Assessing the Army Power and Energy Efforts for the Warfighter
NATIONAL DEFENSE UNIV WASHINGTON DC CENTER FOR TECHNOLOGY AND NATIONAL SECURITY POLICY
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Armies are dependent on power and energy. When these resources for any reason are not available on the front lines, everything is affected. The importance of petroleum-based liquid fuels in warfare became evident in 1892 when Rudolph Diesel developed his fourcycle spark ignition engine.1 By 1909 the French had switched from coal to oil-fired ships. Japans inability to obtain sufficient petroleum to supply their war machine was one of the major reasons for their need to expand their dominion to include sources of petroleum. The logistics of warfare in World War II were a controlling factor in critical times. For example, in the European theater General Pattons Third Army, on its dash to Germany, ground to a halt when it ran out of fuel. Similar shortages affected the Germans in the latter stages of the war, especially during the Battle of the Bulge. Fuel supply remains a challenge to logisticians in todays conflicts.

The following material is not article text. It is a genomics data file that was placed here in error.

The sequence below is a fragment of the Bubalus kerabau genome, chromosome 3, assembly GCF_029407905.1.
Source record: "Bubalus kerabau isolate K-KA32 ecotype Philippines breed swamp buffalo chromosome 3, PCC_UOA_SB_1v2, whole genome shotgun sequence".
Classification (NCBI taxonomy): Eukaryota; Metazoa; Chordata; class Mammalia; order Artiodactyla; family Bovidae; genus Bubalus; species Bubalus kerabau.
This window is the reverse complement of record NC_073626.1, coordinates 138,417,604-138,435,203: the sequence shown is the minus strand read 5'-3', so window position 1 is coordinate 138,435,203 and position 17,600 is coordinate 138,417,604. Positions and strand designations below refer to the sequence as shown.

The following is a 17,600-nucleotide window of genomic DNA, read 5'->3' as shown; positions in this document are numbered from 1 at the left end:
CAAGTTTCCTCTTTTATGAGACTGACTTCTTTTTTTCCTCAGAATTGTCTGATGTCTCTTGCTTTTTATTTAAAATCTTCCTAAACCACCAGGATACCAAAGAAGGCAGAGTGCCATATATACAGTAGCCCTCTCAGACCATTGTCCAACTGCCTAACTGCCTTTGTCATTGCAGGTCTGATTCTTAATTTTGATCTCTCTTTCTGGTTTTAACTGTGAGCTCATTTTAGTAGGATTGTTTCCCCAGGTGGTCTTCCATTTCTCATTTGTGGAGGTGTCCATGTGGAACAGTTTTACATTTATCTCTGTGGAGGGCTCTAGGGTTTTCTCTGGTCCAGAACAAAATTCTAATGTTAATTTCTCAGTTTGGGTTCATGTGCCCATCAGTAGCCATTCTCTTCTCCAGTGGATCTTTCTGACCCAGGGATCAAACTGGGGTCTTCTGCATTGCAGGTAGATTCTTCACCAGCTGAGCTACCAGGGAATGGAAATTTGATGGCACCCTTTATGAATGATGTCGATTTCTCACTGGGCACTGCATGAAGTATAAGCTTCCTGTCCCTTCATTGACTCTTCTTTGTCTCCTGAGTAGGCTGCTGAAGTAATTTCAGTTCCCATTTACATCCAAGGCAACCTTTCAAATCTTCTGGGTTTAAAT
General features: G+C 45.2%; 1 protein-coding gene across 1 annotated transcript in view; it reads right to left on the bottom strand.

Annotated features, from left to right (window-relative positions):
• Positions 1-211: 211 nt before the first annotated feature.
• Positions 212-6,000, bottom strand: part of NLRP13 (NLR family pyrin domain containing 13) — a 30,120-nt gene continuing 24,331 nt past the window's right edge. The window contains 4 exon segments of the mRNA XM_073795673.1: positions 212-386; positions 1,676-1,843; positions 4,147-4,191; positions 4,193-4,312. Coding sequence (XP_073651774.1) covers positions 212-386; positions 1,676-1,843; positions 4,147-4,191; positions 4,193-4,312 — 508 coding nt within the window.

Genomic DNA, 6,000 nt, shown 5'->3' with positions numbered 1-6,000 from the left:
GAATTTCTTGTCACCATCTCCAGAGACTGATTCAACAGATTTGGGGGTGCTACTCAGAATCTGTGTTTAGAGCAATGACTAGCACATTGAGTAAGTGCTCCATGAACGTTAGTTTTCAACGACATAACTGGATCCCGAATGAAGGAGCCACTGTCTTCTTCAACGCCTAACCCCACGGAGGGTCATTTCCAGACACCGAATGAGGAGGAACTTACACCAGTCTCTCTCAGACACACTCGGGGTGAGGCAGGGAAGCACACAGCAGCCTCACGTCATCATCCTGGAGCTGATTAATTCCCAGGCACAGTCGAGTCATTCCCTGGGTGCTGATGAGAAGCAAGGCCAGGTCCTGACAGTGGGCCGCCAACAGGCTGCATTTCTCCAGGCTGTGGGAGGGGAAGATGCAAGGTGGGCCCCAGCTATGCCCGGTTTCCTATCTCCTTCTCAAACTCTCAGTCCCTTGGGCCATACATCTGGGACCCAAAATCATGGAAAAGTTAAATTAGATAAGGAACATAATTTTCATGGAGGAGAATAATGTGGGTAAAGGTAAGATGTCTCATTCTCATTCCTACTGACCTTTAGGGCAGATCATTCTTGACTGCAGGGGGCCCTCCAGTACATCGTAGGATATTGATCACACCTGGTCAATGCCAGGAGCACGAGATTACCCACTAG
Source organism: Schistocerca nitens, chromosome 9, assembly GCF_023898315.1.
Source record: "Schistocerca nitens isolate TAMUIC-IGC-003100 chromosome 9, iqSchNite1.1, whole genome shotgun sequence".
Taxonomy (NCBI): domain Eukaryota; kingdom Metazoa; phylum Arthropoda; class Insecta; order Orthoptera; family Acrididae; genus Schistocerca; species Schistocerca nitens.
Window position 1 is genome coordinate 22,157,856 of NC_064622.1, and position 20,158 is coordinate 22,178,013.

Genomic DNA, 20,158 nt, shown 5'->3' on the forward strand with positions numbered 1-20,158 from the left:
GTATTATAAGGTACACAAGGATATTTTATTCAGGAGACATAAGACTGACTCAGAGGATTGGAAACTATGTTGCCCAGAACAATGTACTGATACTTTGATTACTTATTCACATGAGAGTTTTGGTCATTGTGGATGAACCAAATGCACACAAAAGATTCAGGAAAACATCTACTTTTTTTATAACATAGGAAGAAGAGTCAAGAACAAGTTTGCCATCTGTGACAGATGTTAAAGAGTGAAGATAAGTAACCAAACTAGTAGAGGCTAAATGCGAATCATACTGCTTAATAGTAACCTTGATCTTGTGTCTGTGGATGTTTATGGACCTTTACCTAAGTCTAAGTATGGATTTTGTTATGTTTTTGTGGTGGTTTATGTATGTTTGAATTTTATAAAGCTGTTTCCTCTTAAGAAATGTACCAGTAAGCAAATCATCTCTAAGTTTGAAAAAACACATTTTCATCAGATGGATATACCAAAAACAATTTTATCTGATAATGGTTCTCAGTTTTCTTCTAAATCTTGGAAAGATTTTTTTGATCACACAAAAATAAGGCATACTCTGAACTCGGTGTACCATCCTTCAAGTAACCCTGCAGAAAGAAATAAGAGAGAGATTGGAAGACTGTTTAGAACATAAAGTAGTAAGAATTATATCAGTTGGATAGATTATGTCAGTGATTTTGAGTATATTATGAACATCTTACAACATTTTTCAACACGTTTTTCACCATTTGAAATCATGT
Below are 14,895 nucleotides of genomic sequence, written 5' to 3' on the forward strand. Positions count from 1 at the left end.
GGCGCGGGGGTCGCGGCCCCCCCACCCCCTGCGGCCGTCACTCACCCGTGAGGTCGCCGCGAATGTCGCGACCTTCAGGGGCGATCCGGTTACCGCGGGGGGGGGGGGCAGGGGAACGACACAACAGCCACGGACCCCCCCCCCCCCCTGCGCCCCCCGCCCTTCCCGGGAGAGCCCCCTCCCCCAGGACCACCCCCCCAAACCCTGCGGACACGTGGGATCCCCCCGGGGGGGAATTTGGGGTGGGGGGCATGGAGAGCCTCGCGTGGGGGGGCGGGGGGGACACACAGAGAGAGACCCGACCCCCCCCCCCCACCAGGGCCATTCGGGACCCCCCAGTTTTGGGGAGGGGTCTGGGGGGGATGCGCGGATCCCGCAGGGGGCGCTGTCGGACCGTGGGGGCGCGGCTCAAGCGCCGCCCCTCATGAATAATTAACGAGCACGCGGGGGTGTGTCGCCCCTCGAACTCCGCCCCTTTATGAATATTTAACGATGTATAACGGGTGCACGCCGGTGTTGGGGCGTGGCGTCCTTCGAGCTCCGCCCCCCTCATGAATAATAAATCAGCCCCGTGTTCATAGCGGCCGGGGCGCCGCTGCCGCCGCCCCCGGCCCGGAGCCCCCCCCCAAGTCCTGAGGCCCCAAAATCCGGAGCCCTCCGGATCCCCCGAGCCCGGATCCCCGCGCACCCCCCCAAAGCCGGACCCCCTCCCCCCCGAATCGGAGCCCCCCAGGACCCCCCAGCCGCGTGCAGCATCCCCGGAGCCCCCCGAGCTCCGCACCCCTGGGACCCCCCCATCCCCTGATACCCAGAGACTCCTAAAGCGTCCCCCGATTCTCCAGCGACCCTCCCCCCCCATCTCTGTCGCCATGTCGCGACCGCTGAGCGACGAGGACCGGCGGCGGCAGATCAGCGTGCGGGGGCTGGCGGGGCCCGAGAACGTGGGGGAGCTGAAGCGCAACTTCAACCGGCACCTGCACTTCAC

- Military Operations, Strategy and Tactics